Wild freerun: well, that's one way to escape the city
Leaving the hustle and bustle of the city behind, Krystian Kowalewski heads into the wilderness for his latest freerunning project.
If you check out the latest freerunning movie with Krystian Kowalewski in the player above, you'll discover that parkour is about far more than just overcoming obstacles in the city. Filmed in the forests near the historic town of Jelenia Góra in Poland, the entire crew spent three days capturing Kowalewski as he performed a series of jumps and tricks across the varied terrain.
We met up with the Polish freerunner to find out more about the film and discover why he chose to showcase his ability away from the concrete jungle.
Be sure to download the free Red Bull TV app and catch the freerunning action on all your devices! Get the app here
Why did you choose to film in the Rudawy Janowickie mountain range?
We were actually supposed to film in a completely different place, but unfortunately we didn't get permission, so the film crew from the Flying Carpet Studio found a replacement that everyone liked. They documented the best places to jump and shoot the movie. They were great at selecting places, as they have a parkour team, so they knew exactly what to look for.
We set up our base in Jelenia Góra and from there we could scout the best locations. Some of them were difficult to access, so we had to go trekking. The longest route was about 40 minutes and we even had to climb up the mountains a bit.
What are your main memories of the trips into the mountains?
It was hard, but also a lot of fun. We were filming from the morning right through until dark and on top of that there was a lot of walking in the mountains on uneven terrain, so it was a challenge. But watching the final footage, I can see that it was worth it. There was also a high risk of injury, because the terrain was much more difficult than in the city where I usually train. It was fun, though, I liked it a lot.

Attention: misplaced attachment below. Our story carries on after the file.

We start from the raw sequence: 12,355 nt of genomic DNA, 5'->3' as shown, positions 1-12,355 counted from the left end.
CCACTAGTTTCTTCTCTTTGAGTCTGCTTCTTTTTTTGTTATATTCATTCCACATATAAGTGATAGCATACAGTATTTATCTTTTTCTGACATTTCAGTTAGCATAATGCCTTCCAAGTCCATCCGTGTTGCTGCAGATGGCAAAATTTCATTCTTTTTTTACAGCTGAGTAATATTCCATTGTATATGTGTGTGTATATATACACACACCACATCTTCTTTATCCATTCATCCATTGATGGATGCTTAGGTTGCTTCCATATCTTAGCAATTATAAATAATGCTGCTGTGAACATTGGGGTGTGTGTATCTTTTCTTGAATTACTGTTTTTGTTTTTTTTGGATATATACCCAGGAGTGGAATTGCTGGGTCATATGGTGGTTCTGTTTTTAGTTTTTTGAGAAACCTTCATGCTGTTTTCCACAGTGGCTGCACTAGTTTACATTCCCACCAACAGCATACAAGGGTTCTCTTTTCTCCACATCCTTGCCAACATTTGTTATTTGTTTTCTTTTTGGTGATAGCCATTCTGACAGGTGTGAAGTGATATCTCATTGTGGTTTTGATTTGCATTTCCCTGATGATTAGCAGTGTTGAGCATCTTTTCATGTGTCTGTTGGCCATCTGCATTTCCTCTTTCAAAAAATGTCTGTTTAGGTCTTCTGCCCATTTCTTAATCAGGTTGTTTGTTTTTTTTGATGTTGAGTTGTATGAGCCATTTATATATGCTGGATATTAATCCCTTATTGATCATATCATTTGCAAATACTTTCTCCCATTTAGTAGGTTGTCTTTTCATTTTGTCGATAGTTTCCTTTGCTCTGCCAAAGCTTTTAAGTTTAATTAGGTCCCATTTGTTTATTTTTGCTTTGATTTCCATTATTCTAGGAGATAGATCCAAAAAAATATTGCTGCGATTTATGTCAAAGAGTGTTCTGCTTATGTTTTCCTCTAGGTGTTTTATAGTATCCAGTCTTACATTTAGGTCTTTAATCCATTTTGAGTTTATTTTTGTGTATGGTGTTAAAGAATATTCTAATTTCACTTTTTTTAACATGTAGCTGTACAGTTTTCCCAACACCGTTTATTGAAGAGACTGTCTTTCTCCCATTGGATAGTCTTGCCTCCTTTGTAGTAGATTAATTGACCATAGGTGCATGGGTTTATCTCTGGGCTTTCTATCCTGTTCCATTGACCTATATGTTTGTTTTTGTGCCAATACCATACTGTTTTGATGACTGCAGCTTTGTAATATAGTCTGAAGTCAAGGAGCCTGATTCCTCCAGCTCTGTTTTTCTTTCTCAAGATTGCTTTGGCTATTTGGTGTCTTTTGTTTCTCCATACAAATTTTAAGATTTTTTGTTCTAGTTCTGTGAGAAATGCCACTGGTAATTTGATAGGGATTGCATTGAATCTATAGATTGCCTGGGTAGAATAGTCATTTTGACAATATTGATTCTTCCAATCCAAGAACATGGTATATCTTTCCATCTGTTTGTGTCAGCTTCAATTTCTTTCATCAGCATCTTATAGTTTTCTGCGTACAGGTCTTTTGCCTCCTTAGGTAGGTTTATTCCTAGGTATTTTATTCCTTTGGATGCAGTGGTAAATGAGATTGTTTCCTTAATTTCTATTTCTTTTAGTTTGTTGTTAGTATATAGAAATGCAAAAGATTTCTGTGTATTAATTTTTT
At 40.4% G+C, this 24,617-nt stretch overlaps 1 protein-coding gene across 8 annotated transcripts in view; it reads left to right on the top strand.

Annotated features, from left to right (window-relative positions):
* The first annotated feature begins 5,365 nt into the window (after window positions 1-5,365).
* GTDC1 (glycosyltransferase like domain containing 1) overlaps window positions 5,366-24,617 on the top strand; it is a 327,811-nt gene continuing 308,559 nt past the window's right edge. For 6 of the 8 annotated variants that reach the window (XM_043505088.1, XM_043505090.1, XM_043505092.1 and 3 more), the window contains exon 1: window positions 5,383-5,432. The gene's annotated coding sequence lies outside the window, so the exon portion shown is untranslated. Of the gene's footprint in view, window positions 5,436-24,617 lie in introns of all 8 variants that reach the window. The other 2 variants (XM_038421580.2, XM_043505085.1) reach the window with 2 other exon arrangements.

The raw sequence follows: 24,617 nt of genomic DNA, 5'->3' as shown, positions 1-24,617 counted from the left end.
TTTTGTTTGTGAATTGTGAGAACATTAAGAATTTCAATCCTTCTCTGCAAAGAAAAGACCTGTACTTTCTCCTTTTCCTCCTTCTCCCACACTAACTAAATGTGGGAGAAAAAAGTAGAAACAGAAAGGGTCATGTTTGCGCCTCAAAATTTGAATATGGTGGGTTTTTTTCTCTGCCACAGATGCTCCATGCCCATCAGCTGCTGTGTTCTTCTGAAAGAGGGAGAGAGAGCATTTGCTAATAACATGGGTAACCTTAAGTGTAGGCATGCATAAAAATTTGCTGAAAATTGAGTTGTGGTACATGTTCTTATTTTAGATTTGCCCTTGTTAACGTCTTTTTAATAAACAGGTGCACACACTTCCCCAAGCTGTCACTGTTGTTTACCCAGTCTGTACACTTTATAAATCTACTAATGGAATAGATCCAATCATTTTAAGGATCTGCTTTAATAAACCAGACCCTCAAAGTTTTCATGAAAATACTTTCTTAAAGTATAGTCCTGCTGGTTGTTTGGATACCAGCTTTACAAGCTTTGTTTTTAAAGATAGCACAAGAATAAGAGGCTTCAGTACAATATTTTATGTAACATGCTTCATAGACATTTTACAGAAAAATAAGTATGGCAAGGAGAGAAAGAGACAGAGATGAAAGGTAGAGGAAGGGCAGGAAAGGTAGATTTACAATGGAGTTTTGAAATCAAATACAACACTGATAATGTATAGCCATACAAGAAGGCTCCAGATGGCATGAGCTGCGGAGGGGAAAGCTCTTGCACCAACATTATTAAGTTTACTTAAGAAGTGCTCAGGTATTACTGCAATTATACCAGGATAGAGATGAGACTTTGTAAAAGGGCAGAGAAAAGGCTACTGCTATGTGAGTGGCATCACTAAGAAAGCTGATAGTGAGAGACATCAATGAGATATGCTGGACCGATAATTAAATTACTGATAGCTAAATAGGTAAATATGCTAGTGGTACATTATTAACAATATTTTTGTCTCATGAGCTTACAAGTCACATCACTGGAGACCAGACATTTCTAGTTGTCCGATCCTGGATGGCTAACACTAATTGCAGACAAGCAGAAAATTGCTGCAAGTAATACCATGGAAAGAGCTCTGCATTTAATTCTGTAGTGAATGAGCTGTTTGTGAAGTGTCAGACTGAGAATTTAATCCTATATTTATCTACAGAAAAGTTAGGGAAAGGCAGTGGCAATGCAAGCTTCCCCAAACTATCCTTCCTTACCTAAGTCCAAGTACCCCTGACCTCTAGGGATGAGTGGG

There was quite a lot of spontaneity and that's what I like about freerunning projects
Virtually all freerunning takes place in the city, so what was it like to film on a mountainside?
I'm actually from a small town, so I used to train on grass in the forest near where I lived, but it was never mountain terrain. I'd thought about making a movie like this before, but it was a lot harder than I expected – mainly because of the uneven ground, which was littered with stones and roots. On the other hand, it was a really cool challenge. It was necessary to come up with unique tricks that would look cool and at the same time showcase the surroundings in a unique way.
In the video, it looks as if there's no one else around on the mountain at all...
It was pretty empty. There's one moment in the movie where climbers appear, but apart from them, we hardly met anyone. All the shots were well planned out, so when we arrived somewhere, we knew what the place would look like, but I didn't know what I was going to jump – we had to figure that out. Then, I would tell the guys what I was going to do, so they could arrange everything for the shot, hide behind the camera and record.
The way you talk about the film gives the impression that a lot of things were created spontaneously, so did recording require a lot of creative thinking?